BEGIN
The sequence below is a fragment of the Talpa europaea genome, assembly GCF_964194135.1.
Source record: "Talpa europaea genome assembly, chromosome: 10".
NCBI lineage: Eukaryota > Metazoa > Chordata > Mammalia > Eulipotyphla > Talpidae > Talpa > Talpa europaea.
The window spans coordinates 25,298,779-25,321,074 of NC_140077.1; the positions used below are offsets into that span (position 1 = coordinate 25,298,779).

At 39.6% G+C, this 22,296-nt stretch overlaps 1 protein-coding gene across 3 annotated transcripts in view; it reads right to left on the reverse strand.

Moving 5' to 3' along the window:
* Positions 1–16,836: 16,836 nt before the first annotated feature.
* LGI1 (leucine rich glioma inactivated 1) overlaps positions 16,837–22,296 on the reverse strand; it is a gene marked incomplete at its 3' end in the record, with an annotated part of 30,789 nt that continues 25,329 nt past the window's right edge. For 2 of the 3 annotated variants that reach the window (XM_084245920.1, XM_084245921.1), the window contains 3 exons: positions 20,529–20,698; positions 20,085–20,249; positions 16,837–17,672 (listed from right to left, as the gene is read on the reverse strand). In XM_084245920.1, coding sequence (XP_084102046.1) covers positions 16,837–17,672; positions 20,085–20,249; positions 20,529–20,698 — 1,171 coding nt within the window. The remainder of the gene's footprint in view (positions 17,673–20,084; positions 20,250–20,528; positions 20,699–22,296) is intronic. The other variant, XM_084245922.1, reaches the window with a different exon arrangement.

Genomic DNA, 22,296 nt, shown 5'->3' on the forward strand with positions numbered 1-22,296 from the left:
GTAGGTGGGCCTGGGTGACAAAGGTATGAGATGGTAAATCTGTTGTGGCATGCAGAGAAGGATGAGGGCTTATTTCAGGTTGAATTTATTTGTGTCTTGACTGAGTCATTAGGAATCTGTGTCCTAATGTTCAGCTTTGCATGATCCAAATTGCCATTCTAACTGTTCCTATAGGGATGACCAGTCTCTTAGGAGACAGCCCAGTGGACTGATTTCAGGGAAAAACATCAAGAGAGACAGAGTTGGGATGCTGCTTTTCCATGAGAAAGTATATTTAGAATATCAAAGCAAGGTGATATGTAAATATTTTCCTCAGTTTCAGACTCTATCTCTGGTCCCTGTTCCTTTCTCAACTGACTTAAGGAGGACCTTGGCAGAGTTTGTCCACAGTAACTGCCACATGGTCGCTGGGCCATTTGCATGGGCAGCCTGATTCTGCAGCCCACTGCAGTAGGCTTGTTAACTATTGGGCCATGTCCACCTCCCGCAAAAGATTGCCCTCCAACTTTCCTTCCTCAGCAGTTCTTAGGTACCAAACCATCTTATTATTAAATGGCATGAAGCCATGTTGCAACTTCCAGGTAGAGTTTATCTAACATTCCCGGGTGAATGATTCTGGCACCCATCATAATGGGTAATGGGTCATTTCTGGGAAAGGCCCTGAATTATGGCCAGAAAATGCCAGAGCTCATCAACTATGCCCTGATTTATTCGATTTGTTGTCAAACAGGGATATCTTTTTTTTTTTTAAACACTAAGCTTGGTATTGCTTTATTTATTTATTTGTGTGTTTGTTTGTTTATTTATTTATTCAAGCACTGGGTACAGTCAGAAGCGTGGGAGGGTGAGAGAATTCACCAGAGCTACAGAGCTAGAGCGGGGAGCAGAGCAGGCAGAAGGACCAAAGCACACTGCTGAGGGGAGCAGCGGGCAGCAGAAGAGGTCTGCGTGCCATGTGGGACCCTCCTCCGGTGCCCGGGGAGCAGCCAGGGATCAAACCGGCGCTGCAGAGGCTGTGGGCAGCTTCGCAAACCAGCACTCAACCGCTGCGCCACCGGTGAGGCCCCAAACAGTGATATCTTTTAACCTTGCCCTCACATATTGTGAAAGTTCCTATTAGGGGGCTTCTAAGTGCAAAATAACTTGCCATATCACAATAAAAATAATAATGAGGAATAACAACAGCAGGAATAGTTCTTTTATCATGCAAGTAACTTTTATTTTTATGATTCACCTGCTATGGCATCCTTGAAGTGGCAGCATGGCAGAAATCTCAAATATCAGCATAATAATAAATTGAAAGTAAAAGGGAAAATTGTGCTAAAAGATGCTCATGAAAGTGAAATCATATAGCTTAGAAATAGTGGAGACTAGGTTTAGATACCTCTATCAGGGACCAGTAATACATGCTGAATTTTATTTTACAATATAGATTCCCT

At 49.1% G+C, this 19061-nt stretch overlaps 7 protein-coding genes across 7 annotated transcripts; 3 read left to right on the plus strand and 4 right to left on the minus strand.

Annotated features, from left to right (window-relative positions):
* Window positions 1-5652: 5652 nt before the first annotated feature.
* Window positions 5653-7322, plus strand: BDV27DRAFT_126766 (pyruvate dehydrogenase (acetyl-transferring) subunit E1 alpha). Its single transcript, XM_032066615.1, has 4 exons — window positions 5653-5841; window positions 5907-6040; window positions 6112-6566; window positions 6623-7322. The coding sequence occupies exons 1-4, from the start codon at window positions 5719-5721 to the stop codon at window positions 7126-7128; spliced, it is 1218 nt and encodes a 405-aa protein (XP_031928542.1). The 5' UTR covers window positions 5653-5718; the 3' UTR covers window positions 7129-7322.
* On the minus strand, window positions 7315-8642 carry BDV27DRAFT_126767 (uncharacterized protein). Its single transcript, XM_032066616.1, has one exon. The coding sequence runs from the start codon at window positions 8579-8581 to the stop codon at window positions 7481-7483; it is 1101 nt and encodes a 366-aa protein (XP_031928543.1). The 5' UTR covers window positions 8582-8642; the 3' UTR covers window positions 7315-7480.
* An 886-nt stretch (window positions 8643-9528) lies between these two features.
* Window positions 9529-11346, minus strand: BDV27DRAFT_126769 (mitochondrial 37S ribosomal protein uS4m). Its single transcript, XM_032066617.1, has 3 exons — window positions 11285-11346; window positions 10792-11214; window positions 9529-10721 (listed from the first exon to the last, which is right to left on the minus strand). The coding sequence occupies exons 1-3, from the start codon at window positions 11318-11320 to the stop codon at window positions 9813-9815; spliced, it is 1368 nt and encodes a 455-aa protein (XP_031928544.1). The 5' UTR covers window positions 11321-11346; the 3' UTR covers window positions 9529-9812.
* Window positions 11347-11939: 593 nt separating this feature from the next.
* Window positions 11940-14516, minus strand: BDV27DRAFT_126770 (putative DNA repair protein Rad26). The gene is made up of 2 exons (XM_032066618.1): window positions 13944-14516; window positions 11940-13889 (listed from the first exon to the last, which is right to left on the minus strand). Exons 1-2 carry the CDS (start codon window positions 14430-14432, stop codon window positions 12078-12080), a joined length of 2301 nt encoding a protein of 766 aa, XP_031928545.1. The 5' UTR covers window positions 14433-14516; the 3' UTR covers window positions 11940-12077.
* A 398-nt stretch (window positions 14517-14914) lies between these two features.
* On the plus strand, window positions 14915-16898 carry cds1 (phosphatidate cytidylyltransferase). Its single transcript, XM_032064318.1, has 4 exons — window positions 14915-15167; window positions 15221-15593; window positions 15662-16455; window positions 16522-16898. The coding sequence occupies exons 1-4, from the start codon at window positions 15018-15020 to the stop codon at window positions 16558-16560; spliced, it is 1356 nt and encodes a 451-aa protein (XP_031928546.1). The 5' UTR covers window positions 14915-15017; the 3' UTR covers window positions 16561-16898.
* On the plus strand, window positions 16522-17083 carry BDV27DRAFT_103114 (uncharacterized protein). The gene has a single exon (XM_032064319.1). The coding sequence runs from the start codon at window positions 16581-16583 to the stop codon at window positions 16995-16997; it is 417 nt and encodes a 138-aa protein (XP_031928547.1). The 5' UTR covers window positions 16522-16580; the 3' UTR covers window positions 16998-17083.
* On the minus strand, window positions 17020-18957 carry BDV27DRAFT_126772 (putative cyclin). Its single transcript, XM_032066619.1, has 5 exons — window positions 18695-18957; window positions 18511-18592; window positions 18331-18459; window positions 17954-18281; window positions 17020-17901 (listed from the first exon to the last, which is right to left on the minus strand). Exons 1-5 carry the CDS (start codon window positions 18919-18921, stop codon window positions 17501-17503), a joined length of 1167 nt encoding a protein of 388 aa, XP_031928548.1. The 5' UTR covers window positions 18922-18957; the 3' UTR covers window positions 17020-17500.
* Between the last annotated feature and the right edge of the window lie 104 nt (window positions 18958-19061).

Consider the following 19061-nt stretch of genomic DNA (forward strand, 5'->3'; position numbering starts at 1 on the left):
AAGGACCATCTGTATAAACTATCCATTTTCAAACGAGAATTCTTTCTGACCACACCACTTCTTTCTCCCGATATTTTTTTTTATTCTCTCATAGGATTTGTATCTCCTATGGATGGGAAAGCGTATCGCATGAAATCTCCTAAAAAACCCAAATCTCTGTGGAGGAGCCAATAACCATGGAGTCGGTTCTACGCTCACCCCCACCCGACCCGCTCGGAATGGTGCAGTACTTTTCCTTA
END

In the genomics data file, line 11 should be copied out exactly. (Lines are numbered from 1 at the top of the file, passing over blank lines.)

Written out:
At 49.1% G+C, this 19061-nt stretch overlaps 7 protein-coding genes across 7 annotated transcripts; 3 read left to right on the plus strand and 4 right to left on the minus strand.